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Jurgen Appelo calls himself a creative networker. But sometimes he's a writer, speaker, trainer, entrepreneur, illustrator, manager, blogger, reader, dreamer, leader, freethinker, or… Dutch guy. Since 2008 Jurgen writes a popular blog at www.noop.nl, covering the creative economy, agile management, and personal development. He is the author of the book Management 3.0, which describes the role of the manager in agile organizations. And he wrote the little book How to Change the World, which describes a supermodel for change management. Jurgen is CEO of the business network Happy Melly, and co-founder of the Agile Lean Europe network and the Stoos Network. He is also a speaker who is regularly invited to talk at business seminars and conferences around the world. After studying Software Engineering at the Delft University of Technology, and earning his Master’s degree in 1994, Jurgen Appelo has busied himself starting up and leading a variety of Dutch businesses, always in the position of team leader, manager, or executive. Jurgen has experience in leading a horde of 100 software developers, development managers, project managers, business consultants, service managers, and kangaroos, some of which he hired accidentally. Nowadays he works full-time managing the Happy Melly ecosystem, developing innovative courseware, books, and other types of original content. But sometimes Jurgen puts it all aside to spend time on his ever-growing collection of science fiction and fantasy literature, which he stacks in a self-designed book case. It is 4 meters high. Jurgen lives in Rotterdam (The Netherlands) -- and in Brussels (Belgium) -- with his partner Raoul. He has two kids, and an imaginary hamster called George. Jurgen has posted 145 posts at DZone. You can read more from them at their website. View Full User Profile

The Problem of Top-Down Goals

02.13.2013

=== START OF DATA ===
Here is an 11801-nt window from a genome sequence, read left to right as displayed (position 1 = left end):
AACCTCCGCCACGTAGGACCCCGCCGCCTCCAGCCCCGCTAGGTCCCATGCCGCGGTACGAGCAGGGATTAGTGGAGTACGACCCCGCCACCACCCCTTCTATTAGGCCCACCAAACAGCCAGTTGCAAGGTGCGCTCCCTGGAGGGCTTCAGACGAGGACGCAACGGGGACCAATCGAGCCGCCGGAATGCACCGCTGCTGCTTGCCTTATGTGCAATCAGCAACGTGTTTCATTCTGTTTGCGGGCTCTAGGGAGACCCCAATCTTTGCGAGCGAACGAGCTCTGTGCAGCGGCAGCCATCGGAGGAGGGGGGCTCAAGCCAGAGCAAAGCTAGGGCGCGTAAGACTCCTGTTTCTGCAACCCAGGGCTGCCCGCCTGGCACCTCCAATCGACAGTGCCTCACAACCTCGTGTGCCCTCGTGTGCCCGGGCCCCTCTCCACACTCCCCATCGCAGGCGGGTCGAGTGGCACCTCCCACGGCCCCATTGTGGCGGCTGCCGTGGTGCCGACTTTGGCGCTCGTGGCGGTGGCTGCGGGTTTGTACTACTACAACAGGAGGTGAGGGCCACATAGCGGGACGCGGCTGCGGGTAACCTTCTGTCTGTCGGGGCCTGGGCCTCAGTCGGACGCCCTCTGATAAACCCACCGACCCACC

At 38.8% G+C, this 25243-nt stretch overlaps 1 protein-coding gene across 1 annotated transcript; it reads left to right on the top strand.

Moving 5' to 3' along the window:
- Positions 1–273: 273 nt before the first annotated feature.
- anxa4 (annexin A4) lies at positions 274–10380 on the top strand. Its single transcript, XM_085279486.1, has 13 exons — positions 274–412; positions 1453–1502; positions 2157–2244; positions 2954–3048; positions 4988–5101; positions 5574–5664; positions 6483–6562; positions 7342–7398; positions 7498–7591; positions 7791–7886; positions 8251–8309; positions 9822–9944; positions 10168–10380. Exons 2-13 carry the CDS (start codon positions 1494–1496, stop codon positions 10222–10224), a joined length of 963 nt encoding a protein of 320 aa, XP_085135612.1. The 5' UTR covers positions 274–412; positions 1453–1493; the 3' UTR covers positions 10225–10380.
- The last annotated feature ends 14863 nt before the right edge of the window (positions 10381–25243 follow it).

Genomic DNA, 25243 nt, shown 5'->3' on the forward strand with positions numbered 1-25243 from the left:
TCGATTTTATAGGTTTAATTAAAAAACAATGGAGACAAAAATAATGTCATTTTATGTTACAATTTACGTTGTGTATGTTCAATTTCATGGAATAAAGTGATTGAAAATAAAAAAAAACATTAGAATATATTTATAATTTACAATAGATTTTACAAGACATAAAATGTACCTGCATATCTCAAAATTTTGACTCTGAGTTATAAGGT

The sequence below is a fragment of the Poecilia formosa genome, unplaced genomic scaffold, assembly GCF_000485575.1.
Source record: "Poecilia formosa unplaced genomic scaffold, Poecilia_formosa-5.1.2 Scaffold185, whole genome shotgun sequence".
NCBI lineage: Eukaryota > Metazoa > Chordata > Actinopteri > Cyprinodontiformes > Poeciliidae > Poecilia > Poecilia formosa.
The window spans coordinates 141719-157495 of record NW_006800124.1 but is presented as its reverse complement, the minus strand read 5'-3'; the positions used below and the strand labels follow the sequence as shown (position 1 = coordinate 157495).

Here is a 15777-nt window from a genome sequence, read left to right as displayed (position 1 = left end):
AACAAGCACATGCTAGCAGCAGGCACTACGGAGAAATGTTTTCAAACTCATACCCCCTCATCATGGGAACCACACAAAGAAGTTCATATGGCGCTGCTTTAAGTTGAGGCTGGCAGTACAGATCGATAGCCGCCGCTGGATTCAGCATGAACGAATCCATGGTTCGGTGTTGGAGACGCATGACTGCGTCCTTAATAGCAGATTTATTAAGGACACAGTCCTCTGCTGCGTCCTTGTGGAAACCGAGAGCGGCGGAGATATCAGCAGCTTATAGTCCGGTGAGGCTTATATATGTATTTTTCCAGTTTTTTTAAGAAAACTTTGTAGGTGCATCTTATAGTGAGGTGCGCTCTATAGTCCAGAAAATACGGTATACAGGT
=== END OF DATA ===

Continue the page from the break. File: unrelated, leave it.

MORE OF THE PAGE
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There’s a problem I have with suggestions for goals and purpose in standard management literature. Most writers and consultants assume that it’s a top-down exercise, where the management team defines the direction, and the rest of the business has to be “aligned”. Only some seem to understand that reality is in fact a little more complex.

There is a dominant discourse in which it is assumed, without much questioning, that small groups of powerful executives are able to choose the ‘direction’ their organization will move in, realize a ‘vision’ for it, create the conditions in which its members will be innovative and entrepreneurial, and select the ‘structures’ and ‘conditions’ which will enable them to be in control and so ensure success.

- Ralph Stacey,Complexity and Organizational Reality

My purpose as a writer does not simply disappear when I’m part of a community of trainers who are building a business focused on management courses. I still need to write, while I’m organizing courses with others. Likewise,the purpose of an organization does not simply overrule the purpose of a team, or the purpose of an individual. The complex interweaving of collaboration and competition that we see happening horizontally between stakeholders is also happening vertically between different levels of abstraction. The purpose of an individual both aligns and conflicts with the purpose of the team, whilethe purpose of the team aligns and conflicts with the next higher levels of the organization. The alignment enables us to exchange value, while the conflict helps us to be creative and innovative. Complex systems survivebecauseboth happen at the same time. Alignment and conflict go hand in hand, both up and down.

Therefore,I strongly suggest that organizational layers are aware of each other’s purposes. Employees should subscribe to the purpose of the organization, while the organization must recognize the needs of employees. Teams will be in alignmentandconflict with the goal of the department, while the department has to allow (and even invite) the emergence of purposes of teams.

This text is part ofWork Expo, aManagement 3.0 Workoutarticle. Read morehere.
Published at DZone with permission of its author, Jurgen Appelo.

(Note: Opinions expressed in this article and its replies are the opinions of their respective authors and not those of DZone, Inc.)